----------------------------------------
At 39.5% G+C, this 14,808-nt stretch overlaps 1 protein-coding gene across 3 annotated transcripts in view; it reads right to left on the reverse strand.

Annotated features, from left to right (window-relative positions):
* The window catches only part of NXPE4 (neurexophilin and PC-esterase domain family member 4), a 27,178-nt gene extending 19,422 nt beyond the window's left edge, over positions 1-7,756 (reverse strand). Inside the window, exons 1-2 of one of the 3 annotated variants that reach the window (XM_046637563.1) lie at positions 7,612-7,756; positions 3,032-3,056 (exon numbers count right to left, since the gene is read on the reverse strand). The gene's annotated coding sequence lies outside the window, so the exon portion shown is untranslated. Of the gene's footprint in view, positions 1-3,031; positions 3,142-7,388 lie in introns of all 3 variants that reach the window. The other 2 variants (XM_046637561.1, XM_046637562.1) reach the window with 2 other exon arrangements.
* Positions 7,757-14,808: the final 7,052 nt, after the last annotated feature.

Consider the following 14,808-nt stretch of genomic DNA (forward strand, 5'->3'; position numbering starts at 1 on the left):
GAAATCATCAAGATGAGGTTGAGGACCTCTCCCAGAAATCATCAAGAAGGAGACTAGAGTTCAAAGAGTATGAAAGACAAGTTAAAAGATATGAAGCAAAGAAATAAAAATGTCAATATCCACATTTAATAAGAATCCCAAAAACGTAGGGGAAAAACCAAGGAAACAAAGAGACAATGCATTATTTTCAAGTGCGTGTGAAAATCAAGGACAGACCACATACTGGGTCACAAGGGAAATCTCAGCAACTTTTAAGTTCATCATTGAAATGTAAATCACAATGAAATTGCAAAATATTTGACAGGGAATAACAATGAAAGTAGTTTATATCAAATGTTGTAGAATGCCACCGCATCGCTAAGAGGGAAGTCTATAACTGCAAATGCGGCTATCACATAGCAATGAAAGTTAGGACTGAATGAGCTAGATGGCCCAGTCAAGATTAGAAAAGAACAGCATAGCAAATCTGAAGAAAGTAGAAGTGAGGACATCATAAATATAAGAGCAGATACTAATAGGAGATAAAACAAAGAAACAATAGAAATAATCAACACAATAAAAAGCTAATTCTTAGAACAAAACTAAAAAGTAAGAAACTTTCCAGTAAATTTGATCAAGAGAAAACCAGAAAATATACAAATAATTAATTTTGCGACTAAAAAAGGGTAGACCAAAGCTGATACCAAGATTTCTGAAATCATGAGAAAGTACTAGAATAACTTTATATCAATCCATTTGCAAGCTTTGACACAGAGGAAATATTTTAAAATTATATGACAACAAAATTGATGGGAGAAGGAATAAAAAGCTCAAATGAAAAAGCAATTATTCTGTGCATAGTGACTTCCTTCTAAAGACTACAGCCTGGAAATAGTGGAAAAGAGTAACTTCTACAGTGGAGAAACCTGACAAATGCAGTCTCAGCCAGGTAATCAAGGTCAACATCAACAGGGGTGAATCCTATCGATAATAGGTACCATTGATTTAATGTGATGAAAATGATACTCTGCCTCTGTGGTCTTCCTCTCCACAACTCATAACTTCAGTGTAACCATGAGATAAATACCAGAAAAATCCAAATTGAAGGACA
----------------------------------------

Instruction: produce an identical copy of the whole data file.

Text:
At 39.5% G+C, this 14,808-nt stretch overlaps 1 protein-coding gene across 3 annotated transcripts in view; it reads right to left on the reverse strand.

Annotated features, from left to right (window-relative positions):
* The window catches only part of NXPE4 (neurexophilin and PC-esterase domain family member 4), a 27,178-nt gene extending 19,422 nt beyond the window's left edge, over positions 1-7,756 (reverse strand). Inside the window, exons 1-2 of one of the 3 annotated variants that reach the window (XM_046637563.1) lie at positions 7,612-7,756; positions 3,032-3,056 (exon numbers count right to left, since the gene is read on the reverse strand). The gene's annotated coding sequence lies outside the window, so the exon portion shown is untranslated. Of the gene's footprint in view, positions 1-3,031; positions 3,142-7,388 lie in introns of all 3 variants that reach the window. The other 2 variants (XM_046637561.1, XM_046637562.1) reach the window with 2 other exon arrangements.
* Positions 7,757-14,808: the final 7,052 nt, after the last annotated feature.

Consider the following 14,808-nt stretch of genomic DNA (forward strand, 5'->3'; position numbering starts at 1 on the left):
GAAATCATCAAGATGAGGTTGAGGACCTCTCCCAGAAATCATCAAGAAGGAGACTAGAGTTCAAAGAGTATGAAAGACAAGTTAAAAGATATGAAGCAAAGAAATAAAAATGTCAATATCCACATTTAATAAGAATCCCAAAAACGTAGGGGAAAAACCAAGGAAACAAAGAGACAATGCATTATTTTCAAGTGCGTGTGAAAATCAAGGACAGACCACATACTGGGTCACAAGGGAAATCTCAGCAACTTTTAAGTTCATCATTGAAATGTAAATCACAATGAAATTGCAAAATATTTGACAGGGAATAACAATGAAAGTAGTTTATATCAAATGTTGTAGAATGCCACCGCATCGCTAAGAGGGAAGTCTATAACTGCAAATGCGGCTATCACATAGCAATGAAAGTTAGGACTGAATGAGCTAGATGGCCCAGTCAAGATTAGAAAAGAACAGCATAGCAAATCTGAAGAAAGTAGAAGTGAGGACATCATAAATATAAGAGCAGATACTAATAGGAGATAAAACAAAGAAACAATAGAAATAATCAACACAATAAAAAGCTAATTCTTAGAACAAAACTAAAAAGTAAGAAACTTTCCAGTAAATTTGATCAAGAGAAAACCAGAAAATATACAAATAATTAATTTTGCGACTAAAAAAGGGTAGACCAAAGCTGATACCAAGATTTCTGAAATCATGAGAAAGTACTAGAATAACTTTATATCAATCCATTTGCAAGCTTTGACACAGAGGAAATATTTTAAAATTATATGACAACAAAATTGATGGGAGAAGGAATAAAAAGCTCAAATGAAAAAGCAATTATTCTGTGCATAGTGACTTCCTTCTAAAGACTACAGCCTGGAAATAGTGGAAAAGAGTAACTTCTACAGTGGAGAAACCTGACAAATGCAGTCTCAGCCAGGTAATCAAGGTCAACATCAACAGGGGTGAATCCTATCGATAATAGGTACCATTGATTTAATGTGATGAAAATGATACTCTGCCTCTGTGGTCTTCCTCTCCACAACTCATAACTTCAGTGTAACCATGAGATAAATACCAGAAAAATCCAAATTGAAGGACA